This article proposes that team reflexivity—a deliberate process of discussing team goals, processes, or outcomes—can function as an antidote to team-level biases and errors in decision making. We build on prior work conceptualizing teams as information-processing systems and highlight reflexivity as a critical information-processing activity. Prior research has identified consequential information-processing failures that occur in small groups, such as the failure to discuss privately held relevant information, biased processing of information, and failure to update conclusions when situations change. We propose that team reflexivity reduces the occurrence of information-processing failures by ensuring that teams discuss and assess the implications of team information for team goals, processes, and outcomes. In this article, we present a model of team information-processing failures and remedies involving team reflexivity, and we discuss the conditions under which team reflexivity is and is not likely to facilitate performance.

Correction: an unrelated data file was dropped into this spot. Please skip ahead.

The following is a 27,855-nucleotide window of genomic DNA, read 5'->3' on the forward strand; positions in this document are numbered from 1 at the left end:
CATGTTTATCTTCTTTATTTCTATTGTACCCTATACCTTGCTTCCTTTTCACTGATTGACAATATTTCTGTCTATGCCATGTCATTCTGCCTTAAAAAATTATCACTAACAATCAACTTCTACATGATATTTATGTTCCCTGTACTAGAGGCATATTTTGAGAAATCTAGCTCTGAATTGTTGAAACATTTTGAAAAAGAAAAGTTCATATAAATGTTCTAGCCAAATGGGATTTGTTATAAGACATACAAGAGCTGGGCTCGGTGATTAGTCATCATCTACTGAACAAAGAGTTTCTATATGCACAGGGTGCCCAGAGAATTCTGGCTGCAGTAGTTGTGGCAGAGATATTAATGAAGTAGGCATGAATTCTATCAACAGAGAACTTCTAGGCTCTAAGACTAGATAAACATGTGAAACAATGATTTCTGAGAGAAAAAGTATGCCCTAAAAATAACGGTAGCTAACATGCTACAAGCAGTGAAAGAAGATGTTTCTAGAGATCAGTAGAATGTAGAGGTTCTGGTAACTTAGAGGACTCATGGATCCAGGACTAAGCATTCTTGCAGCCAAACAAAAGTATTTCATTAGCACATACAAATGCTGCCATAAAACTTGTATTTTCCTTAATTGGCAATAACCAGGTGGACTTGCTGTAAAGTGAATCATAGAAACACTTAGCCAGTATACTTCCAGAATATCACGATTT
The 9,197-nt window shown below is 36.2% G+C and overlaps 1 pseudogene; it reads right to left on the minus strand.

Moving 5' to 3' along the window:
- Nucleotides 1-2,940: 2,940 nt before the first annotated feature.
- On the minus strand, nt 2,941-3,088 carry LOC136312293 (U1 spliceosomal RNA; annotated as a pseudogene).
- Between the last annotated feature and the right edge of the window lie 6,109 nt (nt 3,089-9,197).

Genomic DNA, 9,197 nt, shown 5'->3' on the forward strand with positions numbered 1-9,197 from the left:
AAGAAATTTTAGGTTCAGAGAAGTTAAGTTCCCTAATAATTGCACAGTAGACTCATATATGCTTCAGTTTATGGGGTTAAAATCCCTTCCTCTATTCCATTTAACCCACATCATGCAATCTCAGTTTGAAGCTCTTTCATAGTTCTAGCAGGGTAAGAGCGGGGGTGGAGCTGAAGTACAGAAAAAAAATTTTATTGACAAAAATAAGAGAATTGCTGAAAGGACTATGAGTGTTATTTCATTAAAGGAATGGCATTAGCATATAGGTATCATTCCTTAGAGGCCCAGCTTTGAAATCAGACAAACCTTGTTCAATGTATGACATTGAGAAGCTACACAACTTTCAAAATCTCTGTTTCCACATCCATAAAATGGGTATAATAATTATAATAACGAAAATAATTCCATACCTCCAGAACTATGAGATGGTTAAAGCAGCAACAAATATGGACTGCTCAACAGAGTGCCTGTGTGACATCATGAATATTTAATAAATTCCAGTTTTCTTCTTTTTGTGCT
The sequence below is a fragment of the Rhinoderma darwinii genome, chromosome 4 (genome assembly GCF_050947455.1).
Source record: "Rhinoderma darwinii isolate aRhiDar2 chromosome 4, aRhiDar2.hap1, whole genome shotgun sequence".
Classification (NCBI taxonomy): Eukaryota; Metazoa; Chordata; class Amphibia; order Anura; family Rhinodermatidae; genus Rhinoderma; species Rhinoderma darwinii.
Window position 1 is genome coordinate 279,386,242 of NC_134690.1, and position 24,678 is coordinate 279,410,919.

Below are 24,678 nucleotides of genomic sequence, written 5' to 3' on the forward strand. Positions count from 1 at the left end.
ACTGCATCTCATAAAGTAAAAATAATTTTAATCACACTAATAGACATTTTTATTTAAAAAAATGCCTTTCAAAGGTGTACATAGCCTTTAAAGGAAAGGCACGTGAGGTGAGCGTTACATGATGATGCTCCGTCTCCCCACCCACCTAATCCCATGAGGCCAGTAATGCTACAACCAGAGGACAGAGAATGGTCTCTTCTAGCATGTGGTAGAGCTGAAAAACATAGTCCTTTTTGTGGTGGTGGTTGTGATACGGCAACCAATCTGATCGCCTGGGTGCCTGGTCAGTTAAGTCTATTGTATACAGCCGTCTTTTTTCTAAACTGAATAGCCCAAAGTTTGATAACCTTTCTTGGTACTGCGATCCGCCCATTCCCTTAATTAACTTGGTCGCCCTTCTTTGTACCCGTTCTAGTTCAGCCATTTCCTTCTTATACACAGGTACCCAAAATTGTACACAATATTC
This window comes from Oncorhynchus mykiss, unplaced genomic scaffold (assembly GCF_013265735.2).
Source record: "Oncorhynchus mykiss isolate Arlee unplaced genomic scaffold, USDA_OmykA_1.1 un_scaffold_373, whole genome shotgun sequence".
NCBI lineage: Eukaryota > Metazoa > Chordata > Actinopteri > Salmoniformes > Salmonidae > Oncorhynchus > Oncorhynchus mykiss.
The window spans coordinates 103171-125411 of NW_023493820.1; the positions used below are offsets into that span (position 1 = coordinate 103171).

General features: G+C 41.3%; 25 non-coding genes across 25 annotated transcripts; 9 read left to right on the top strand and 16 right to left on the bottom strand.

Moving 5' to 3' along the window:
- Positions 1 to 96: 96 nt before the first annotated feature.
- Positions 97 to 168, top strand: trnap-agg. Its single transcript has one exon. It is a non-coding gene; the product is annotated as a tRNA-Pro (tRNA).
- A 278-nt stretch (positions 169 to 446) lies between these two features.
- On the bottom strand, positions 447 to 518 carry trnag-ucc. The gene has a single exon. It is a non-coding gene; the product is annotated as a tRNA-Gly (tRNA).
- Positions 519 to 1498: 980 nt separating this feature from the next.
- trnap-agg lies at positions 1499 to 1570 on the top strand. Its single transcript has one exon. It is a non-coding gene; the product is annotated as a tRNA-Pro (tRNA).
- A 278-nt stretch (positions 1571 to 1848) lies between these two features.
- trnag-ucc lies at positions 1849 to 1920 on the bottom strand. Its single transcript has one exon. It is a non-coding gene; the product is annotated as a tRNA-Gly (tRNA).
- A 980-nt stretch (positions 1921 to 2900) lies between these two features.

team information-processing failures, team learning, team reflexivity, team regulatory processes
dx.doi.org/10.1177/1046496414553473, hdl.handle.net/1765/82537
ERIM Top-Core Articles
Small Group Research: an international journal of theory, investigation and application
Erasmus University Rotterdam

Schippers, M.C, Edmondson, A.C, & West, M.A. (2014). Team Reflexivity as an Antidote to Team Information-Processing Failures. Small Group Research: an international journal of theory, investigation and application, 45(6), 731–769. doi:10.1177/1046496414553473